BN: How do you reflect on your testing positive for the banned substance ostarine?
AK: The only little hint of sadness in my career is the drug-testing thing. If you look at the amount that was found in my blood — everyone has said this, but — UKAD [UK Anti-Doping] have done a statement. They said that it’s unintentional, and instead of giving me a four-year ban, they gave me a two-year ban. You know why? Because I didn’t have the source to prove how it got into my system. If I’d given them the source of how it got into my system, I would have won the case. It’s not like I lost the case, because they said that I didn’t cheat. I’m not a cheater.
It’s a bit of a sad thing, because it wasn’t going to give me any benefit, what was found in my system. It wasn’t going to give me any benefit in the fight. It wasn’t going to make me any stronger; any faster. I’ll give you an example, the amount that was in my body — say you got an Olympic-sized swimming pool; one grain of salt. That’s all they found — that’s the equivalent. That’s what it was.
BN: Do you know how it got there?
AK: No. I wish I knew. If I did know, and I’d given a valid reason to UKAD, I’d have been okay.
BN: You stayed on your feet while taking a lot of punishment from Kell Brook…
AK: That was roadwork from Bomac [then-trainer Brian McIntyre]. Trust me. A lot of people will be saying, “Maybe because he was taking something”. I’ve not really heard anyone say that, but if you think about it, I did all that roadwork — the training was different. It’s all in the book [Khan’s autobiography Fight For Your Life]. We would run every day. The amount of exercise that we did on the legs — I’ve realised now, maybe me going down [previously] was probably not my chin. I think it’s not having the strongest legs. Kell Brook is a hard hitter. He’s a big puncher — and he didn’t put me down, and he caught me with a good shot, but my legs still kept me up. It was the strength in the legs that kept me standing.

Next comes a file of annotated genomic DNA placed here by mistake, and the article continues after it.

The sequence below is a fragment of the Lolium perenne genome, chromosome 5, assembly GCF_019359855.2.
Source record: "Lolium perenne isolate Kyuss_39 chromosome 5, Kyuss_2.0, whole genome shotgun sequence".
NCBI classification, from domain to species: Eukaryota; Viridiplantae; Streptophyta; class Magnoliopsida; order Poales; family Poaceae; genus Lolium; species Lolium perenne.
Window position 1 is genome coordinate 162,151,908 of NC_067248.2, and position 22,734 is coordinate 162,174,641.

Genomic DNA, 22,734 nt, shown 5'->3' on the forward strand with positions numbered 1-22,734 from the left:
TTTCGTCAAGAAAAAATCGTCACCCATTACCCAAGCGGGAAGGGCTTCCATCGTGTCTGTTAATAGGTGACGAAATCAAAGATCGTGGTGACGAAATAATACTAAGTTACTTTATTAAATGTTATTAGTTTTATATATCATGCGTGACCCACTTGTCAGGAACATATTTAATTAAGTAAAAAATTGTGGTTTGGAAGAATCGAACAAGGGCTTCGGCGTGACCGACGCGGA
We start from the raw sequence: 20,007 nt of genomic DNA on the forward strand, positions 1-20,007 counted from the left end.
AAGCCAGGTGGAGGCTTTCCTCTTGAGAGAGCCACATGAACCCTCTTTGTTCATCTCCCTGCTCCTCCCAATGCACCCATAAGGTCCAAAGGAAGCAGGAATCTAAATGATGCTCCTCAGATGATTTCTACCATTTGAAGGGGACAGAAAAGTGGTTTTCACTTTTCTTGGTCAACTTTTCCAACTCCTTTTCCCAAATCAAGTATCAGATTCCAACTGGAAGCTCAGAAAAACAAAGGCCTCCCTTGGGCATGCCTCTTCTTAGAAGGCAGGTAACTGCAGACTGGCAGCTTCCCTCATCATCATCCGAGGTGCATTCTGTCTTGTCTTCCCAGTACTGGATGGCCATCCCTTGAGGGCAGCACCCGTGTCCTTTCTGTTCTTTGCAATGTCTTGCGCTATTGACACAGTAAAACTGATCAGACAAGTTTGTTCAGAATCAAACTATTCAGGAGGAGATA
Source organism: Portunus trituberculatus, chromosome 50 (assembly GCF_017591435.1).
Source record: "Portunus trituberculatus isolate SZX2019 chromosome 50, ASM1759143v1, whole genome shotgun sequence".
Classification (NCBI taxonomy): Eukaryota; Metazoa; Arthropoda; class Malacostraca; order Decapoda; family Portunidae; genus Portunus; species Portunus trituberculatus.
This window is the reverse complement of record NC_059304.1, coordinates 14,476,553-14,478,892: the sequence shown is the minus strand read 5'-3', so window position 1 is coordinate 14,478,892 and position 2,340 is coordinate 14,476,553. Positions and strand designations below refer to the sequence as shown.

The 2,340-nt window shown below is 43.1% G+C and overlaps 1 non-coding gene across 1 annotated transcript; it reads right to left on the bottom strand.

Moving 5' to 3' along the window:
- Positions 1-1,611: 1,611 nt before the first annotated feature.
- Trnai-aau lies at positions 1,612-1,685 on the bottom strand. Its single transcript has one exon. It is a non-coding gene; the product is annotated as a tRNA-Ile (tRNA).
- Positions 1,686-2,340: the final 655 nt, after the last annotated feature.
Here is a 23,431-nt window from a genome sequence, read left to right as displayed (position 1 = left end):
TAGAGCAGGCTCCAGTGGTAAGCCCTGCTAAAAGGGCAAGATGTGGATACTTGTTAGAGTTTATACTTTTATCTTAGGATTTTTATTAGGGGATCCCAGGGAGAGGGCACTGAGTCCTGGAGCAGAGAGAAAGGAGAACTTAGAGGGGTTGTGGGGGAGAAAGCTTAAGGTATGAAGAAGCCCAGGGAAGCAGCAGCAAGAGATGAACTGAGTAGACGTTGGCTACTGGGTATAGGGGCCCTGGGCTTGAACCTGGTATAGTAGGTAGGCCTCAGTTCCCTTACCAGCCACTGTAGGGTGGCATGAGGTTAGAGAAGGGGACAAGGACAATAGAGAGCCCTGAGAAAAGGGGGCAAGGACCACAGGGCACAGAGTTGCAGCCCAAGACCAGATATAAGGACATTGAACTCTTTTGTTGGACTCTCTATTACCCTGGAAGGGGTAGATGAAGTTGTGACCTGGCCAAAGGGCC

Another example of that is when I fought against [in 2010, Marcos] Maidana. [Conditioner] Alex Ariza had me running every day, and the legs were solid. Look at the other thing — Danny Garcia when I fought him [in 2012]. I got put down. Who trained me for that fight? Not Alex Ariza. When I’ve trained on my legs — Alex is another trainer who trains the legs solidly — you would be able to take a shot. So maybe the weakness was the legs.
BN: If you hadn’t retired would you be trying to clear your name?
AK: One hundred per cent. I’d have gone to UKAD and done a full investigation and made sure my name come out clean. It was just because I retired [that I didn’t]. “It makes no difference. I’m not going to fight again.” But the [uncertainty, from the public’s perspective…
It could have been from drinking from someone’s drink. A lot of my friends are on steroids, because they want to be big. The new thing is that everyone wants to be on steroids. I might have shared a drink with someone. But I’ve never cheated in boxing.
BN: Brook recently told Boxing News that it was you who demanded testing…
AK: I’m the one who said that I wanted drug testing. Can you believe that? Everything, I put in the book, because I know I’ve never been a cheater. Look at the performance I had [Khan was stopped in the sixth] I had nothing left. I was a flat fighter in that fight. I didn’t want to be there. If I knew I was on something I’d have psyched myself up. “I’m on this, and I’m gonna be stronger.”
The full interview with Amir Khan will be in the next edition of Boxing News.